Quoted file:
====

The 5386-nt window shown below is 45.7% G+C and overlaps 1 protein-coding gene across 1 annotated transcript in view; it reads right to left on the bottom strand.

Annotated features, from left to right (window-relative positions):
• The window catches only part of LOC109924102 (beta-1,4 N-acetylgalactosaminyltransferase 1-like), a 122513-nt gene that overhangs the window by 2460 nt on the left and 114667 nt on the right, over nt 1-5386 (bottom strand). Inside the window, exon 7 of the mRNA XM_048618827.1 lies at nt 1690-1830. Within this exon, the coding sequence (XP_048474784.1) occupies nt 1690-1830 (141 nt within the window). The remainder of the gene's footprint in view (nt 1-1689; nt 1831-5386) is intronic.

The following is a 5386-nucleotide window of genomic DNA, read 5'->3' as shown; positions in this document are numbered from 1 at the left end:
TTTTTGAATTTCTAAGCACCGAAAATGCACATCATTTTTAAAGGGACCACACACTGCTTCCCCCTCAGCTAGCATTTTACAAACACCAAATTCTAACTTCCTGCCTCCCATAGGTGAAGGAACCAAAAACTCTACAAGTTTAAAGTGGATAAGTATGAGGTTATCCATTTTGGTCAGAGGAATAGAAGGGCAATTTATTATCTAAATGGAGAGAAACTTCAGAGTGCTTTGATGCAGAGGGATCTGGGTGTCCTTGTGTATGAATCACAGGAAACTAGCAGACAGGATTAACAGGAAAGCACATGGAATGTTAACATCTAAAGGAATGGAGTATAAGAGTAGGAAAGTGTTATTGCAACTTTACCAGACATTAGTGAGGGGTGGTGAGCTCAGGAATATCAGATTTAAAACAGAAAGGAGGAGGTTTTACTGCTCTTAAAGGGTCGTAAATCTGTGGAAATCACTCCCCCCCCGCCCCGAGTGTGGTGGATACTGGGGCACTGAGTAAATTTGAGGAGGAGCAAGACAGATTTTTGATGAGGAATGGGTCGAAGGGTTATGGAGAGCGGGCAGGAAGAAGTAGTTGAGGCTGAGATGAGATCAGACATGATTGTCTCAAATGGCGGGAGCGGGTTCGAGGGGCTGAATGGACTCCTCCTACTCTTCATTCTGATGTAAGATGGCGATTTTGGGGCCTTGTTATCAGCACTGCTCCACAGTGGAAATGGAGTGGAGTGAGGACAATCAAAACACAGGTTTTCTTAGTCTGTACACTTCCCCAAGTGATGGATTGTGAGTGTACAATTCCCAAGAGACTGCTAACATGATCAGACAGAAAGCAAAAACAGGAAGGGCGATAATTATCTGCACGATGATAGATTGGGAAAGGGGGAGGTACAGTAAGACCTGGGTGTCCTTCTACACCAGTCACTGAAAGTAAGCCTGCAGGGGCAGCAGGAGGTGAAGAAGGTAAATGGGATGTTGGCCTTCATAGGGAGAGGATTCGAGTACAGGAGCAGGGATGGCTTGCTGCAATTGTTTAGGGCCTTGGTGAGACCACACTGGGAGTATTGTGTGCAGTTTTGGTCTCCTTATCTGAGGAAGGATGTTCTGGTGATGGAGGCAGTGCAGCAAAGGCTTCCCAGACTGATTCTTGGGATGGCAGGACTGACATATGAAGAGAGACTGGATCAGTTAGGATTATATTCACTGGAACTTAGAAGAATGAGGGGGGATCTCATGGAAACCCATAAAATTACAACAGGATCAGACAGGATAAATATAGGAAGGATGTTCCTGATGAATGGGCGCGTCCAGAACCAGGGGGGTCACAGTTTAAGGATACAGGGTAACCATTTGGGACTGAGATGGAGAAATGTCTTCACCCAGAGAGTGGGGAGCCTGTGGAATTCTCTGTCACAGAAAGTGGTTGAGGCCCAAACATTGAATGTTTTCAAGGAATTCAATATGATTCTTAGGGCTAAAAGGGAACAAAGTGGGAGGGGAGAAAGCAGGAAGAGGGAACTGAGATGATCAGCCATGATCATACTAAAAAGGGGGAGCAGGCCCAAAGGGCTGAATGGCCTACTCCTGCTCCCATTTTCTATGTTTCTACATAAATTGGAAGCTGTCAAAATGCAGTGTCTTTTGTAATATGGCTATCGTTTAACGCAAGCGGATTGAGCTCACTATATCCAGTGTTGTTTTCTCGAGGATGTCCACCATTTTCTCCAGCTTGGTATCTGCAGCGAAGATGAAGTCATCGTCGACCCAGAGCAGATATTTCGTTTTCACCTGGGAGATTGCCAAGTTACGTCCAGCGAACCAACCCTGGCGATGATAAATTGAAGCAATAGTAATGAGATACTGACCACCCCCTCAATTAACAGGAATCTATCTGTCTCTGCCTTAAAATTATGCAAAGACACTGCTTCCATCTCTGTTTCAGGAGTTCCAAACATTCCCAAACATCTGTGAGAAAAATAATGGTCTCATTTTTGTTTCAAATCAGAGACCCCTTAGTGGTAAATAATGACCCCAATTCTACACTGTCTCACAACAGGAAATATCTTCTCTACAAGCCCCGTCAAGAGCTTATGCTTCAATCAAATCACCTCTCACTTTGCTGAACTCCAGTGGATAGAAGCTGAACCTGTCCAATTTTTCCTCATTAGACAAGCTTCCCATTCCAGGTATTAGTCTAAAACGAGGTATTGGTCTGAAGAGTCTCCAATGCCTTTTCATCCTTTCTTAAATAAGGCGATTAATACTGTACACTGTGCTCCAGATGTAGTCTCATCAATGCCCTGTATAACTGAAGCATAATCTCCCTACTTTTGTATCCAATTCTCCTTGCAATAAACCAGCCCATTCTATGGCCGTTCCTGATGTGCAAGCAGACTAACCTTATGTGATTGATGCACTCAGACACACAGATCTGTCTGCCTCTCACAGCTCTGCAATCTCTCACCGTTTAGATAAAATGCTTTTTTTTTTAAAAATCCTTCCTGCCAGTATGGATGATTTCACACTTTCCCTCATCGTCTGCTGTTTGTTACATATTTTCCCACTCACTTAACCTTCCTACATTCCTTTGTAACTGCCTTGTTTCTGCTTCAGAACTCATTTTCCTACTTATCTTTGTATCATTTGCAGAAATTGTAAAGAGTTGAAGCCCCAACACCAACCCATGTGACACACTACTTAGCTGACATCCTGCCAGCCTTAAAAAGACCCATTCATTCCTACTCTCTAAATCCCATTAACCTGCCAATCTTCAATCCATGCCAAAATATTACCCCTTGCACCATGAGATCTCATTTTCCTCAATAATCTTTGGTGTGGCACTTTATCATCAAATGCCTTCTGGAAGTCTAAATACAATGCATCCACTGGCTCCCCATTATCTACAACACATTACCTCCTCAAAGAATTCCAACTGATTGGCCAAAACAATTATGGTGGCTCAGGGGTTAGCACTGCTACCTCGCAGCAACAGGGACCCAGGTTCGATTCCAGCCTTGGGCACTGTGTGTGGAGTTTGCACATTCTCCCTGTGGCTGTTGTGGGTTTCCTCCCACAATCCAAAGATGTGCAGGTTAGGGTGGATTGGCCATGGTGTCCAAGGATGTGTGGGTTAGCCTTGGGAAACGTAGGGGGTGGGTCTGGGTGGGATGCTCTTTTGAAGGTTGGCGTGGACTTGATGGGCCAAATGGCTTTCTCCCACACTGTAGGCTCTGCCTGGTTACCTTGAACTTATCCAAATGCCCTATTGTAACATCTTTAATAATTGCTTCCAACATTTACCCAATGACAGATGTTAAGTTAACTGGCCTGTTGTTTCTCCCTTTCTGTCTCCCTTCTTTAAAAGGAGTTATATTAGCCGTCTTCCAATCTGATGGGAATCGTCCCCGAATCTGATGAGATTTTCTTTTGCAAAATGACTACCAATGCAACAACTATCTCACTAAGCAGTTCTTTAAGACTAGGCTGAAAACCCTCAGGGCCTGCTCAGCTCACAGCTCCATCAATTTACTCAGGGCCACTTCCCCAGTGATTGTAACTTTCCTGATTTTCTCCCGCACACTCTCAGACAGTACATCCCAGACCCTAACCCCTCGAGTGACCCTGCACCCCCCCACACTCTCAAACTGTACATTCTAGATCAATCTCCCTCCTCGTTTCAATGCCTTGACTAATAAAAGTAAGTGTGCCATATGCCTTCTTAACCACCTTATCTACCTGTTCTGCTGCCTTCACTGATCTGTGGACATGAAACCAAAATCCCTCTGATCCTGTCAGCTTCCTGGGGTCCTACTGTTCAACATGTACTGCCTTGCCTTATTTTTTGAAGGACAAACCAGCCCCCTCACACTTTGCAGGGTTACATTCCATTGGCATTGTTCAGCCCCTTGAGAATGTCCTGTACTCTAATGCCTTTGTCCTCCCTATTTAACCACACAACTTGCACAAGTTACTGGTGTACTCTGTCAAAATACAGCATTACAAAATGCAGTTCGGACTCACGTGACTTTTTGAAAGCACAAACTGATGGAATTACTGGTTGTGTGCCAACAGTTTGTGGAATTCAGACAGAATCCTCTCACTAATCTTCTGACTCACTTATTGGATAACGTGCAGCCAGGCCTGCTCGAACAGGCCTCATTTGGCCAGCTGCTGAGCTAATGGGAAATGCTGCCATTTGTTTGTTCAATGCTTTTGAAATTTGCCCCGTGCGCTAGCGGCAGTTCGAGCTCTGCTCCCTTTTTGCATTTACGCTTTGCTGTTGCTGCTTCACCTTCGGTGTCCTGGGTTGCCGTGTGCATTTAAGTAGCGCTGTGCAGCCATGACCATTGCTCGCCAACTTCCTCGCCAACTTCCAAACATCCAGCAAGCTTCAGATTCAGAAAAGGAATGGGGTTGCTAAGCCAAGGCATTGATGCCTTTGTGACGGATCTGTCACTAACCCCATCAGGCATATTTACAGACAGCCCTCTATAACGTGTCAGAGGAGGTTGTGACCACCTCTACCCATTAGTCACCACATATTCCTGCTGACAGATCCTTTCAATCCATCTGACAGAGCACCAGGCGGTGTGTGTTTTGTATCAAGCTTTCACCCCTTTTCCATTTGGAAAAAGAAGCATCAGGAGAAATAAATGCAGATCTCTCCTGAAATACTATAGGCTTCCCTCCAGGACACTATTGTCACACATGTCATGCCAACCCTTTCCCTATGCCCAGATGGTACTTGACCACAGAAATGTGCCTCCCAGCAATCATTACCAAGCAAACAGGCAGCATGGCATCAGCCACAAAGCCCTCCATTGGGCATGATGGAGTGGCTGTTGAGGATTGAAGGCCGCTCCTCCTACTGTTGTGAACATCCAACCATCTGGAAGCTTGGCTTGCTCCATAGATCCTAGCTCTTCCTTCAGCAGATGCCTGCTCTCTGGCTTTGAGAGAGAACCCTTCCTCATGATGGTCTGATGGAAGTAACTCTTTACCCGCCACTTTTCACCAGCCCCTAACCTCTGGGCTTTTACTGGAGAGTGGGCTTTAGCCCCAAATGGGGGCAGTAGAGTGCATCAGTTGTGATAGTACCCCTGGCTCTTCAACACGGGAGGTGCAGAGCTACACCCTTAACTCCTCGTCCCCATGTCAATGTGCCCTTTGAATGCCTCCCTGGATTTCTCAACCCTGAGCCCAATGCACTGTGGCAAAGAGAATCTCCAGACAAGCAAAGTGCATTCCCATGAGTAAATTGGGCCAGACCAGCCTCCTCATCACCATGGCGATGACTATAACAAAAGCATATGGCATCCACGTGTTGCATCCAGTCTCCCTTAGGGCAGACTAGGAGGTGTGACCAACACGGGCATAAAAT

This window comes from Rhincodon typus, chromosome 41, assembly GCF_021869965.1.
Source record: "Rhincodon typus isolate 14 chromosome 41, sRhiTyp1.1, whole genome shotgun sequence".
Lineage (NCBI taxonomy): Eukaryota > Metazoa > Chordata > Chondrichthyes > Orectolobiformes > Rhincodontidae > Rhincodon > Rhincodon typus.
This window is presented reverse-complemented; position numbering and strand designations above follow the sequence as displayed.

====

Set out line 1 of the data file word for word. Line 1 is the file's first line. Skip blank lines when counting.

The 5386-nt window shown below is 45.7% G+C and overlaps 1 protein-coding gene across 1 annotated transcript in view; it reads right to left on the bottom strand.